The overwhelming majority of breast masses in children and adolescents are benign and self-limited. Nonetheless, the finding of a breast mass can be disconcerting to the patient and her family [1,2].
The common causes of breast masses in children and adolescents and the approach to the evaluation of an adolescent with a breast mass will be discussed below. An overview of other breast disorders and breast infections in children and adolescents, and the evaluation of breast lumps in adult women, are presented separately. (See "Mastitis and breast abscess in infants, children, and adolescents" and "Breast disorders in children and adolescents: An overview" and "Clinical manifestations and diagnosis of a palpable breast mass".)
Assessment of breast masses in young females can be challenging due to normal glandular variance. Initial steps in evaluation of breast masses are obtaining a detailed history and physical examination . The breast examination in children and adolescents and self-breast examination in adolescents are discussed separately. (See "Breast disorders in children and adolescents: An overview", section on 'Breast examination'.)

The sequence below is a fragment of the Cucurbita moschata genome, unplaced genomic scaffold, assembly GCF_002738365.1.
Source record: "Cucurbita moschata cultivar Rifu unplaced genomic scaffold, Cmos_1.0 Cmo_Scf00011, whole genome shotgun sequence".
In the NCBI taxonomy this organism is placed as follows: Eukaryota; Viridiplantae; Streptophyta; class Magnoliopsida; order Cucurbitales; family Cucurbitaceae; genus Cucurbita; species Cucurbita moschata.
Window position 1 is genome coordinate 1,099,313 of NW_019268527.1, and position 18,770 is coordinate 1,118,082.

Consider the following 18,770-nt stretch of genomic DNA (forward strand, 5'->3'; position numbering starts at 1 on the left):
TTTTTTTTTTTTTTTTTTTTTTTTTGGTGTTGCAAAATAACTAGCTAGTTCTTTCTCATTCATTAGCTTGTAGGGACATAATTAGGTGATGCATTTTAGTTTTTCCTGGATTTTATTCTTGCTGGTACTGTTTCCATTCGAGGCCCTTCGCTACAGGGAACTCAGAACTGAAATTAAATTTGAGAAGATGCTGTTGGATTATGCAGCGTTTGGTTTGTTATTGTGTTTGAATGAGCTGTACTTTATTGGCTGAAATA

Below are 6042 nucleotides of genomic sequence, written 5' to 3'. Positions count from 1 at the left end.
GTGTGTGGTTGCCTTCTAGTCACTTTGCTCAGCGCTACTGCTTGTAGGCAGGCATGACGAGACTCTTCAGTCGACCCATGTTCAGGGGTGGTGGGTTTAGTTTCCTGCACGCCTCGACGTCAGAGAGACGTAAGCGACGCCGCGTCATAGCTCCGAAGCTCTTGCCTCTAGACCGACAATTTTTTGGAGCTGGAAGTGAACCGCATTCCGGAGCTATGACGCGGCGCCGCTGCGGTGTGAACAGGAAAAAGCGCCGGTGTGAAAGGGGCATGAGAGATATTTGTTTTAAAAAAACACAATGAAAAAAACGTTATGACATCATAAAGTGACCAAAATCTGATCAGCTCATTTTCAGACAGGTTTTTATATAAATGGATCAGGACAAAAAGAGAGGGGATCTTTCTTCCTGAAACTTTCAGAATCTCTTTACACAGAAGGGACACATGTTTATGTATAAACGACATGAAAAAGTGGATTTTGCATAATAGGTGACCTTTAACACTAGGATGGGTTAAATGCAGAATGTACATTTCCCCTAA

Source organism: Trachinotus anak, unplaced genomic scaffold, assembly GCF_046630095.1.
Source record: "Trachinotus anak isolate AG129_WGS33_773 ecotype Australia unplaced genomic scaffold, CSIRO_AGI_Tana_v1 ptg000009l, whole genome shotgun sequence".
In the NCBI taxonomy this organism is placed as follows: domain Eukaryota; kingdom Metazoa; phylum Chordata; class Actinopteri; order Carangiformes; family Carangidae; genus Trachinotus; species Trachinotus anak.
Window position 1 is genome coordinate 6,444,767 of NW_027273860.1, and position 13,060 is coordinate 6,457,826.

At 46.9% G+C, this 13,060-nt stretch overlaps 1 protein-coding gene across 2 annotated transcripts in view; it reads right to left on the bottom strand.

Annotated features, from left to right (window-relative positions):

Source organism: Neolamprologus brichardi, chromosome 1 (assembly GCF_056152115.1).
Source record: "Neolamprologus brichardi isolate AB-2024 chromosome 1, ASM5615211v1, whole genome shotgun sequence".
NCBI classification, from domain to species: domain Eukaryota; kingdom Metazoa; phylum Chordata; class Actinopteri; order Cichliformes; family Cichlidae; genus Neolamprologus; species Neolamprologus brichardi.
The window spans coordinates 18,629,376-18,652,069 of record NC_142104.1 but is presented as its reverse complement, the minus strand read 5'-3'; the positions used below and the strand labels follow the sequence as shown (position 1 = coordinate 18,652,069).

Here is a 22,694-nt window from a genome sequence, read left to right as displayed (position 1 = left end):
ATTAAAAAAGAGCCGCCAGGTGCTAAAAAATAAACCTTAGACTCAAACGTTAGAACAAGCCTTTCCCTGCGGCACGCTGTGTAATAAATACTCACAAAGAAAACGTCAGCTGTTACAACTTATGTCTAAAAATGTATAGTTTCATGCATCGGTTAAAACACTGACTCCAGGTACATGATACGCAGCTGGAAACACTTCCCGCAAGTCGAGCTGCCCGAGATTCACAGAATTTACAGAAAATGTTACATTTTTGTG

CAUSES OF BREAST ENLARGEMENT IN CHILDREN
Neonates and infants — Breast hypertrophy related to stimulation from maternal hormones can occur in both male and female neonates during the first few weeks of life; it is sometimes associated with a thin milky nipple discharge ("witch's' milk") . Neonatal breast hypertrophy usually resolves spontaneously within two weeks in boys and several months in girls. However, it may persist if the breast tissue is stimulated (eg, by attempting to express the milky discharge).
Mastitis and/or breast abscess is another cause of breast enlargement in neonates. It is discussed separately. (See "Mastitis and breast abscess in infants, children, and adolescents".)